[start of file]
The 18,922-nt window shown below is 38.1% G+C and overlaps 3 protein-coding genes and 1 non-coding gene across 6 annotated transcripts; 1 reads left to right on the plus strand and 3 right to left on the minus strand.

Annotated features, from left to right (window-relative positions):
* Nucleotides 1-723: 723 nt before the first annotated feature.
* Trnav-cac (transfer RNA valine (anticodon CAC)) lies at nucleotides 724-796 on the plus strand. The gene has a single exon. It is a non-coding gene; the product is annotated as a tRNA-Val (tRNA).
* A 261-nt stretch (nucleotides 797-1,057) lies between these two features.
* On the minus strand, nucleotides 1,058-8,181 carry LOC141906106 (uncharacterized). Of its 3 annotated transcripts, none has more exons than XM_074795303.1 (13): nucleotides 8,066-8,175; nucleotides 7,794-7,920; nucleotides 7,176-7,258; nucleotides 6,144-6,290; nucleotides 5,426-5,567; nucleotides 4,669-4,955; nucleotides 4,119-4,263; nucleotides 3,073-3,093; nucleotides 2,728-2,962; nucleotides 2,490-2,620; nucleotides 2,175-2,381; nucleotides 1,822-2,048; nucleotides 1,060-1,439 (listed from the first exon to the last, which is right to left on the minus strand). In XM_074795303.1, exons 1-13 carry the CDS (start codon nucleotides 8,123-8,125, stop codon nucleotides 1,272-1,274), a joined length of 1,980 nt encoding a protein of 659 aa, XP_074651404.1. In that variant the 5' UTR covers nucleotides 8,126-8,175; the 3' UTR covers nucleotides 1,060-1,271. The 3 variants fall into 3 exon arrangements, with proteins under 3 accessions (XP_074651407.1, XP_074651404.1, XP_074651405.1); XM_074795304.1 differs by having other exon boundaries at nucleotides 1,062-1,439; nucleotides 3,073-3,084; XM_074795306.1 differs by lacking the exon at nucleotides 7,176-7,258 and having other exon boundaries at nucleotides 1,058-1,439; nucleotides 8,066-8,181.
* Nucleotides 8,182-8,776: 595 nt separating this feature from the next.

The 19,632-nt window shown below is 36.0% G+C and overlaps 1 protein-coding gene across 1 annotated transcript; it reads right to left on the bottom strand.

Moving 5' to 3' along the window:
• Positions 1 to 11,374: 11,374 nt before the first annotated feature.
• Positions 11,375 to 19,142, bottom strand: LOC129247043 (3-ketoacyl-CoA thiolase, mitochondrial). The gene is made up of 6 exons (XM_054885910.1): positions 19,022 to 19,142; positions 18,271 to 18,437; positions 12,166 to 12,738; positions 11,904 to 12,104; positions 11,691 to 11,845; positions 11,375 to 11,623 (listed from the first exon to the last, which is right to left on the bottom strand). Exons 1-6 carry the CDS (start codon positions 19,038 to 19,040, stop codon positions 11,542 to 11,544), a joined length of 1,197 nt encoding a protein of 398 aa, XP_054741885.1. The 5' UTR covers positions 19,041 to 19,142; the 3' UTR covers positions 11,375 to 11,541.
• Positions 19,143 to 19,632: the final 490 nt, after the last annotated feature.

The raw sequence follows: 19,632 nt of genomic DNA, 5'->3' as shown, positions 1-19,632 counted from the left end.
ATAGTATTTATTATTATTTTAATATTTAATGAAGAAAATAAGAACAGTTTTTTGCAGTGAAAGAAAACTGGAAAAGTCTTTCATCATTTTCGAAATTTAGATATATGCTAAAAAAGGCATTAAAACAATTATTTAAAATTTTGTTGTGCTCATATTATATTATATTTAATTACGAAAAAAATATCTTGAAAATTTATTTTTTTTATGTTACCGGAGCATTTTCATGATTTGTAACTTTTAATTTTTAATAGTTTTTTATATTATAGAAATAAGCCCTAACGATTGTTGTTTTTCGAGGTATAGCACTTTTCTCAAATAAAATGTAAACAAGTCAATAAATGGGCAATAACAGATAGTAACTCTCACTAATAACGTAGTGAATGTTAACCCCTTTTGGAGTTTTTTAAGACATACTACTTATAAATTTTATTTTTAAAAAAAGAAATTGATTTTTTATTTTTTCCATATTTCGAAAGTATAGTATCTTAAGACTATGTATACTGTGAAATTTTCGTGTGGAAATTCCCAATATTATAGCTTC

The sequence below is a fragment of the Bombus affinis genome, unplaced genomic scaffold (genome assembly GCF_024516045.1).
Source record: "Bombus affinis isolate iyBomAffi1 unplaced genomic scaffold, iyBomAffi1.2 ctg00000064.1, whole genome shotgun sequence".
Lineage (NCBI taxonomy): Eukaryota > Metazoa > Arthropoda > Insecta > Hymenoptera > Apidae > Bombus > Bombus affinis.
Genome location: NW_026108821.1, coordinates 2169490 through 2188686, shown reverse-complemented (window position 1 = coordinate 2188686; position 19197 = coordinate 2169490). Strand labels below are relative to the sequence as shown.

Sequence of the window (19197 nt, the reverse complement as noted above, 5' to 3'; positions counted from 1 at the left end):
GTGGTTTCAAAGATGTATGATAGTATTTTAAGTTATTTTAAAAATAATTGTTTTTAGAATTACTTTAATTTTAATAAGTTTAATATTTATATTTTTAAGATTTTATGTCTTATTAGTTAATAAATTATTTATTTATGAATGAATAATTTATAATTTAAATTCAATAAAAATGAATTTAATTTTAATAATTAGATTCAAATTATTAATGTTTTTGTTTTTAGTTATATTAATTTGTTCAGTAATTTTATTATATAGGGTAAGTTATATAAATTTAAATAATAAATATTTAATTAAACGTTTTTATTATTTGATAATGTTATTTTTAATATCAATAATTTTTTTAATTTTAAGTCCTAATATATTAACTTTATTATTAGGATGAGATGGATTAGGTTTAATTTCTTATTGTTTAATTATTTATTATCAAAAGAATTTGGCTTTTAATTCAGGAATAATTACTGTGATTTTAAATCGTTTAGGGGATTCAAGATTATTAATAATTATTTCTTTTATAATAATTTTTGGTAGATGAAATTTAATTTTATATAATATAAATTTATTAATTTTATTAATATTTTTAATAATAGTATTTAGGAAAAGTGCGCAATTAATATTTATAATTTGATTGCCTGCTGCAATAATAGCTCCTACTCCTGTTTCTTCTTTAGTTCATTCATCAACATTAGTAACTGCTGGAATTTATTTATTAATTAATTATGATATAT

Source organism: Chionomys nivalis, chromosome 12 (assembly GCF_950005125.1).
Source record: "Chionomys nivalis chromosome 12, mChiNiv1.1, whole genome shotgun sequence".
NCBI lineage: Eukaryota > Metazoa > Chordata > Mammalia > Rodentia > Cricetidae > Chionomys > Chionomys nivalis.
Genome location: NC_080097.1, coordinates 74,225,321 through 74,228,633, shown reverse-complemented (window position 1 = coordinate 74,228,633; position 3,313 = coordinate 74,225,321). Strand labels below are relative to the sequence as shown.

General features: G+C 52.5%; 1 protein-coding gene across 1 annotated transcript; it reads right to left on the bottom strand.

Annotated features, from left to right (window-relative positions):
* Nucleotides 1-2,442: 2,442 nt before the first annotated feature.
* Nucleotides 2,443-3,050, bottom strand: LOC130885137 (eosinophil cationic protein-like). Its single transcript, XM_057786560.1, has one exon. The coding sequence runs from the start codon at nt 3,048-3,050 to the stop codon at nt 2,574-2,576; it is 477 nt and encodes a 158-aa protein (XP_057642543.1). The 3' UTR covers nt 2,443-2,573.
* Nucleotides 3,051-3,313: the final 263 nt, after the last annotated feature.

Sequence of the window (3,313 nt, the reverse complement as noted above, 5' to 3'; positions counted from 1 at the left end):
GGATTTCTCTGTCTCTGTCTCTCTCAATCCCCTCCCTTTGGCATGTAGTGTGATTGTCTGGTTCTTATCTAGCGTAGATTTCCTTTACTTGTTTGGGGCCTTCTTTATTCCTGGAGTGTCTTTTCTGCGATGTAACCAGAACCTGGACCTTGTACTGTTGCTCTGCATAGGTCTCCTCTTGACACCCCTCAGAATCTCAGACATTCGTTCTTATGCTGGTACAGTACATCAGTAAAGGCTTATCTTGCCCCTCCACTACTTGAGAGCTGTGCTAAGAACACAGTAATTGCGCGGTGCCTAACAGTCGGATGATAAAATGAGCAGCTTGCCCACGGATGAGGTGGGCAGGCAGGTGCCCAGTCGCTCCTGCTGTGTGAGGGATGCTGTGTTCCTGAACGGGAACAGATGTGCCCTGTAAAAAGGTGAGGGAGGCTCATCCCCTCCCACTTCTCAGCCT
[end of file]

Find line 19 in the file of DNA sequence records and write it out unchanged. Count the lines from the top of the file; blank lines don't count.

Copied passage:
Sequence of the window (19197 nt, the reverse complement as noted above, 5' to 3'; positions counted from 1 at the left end):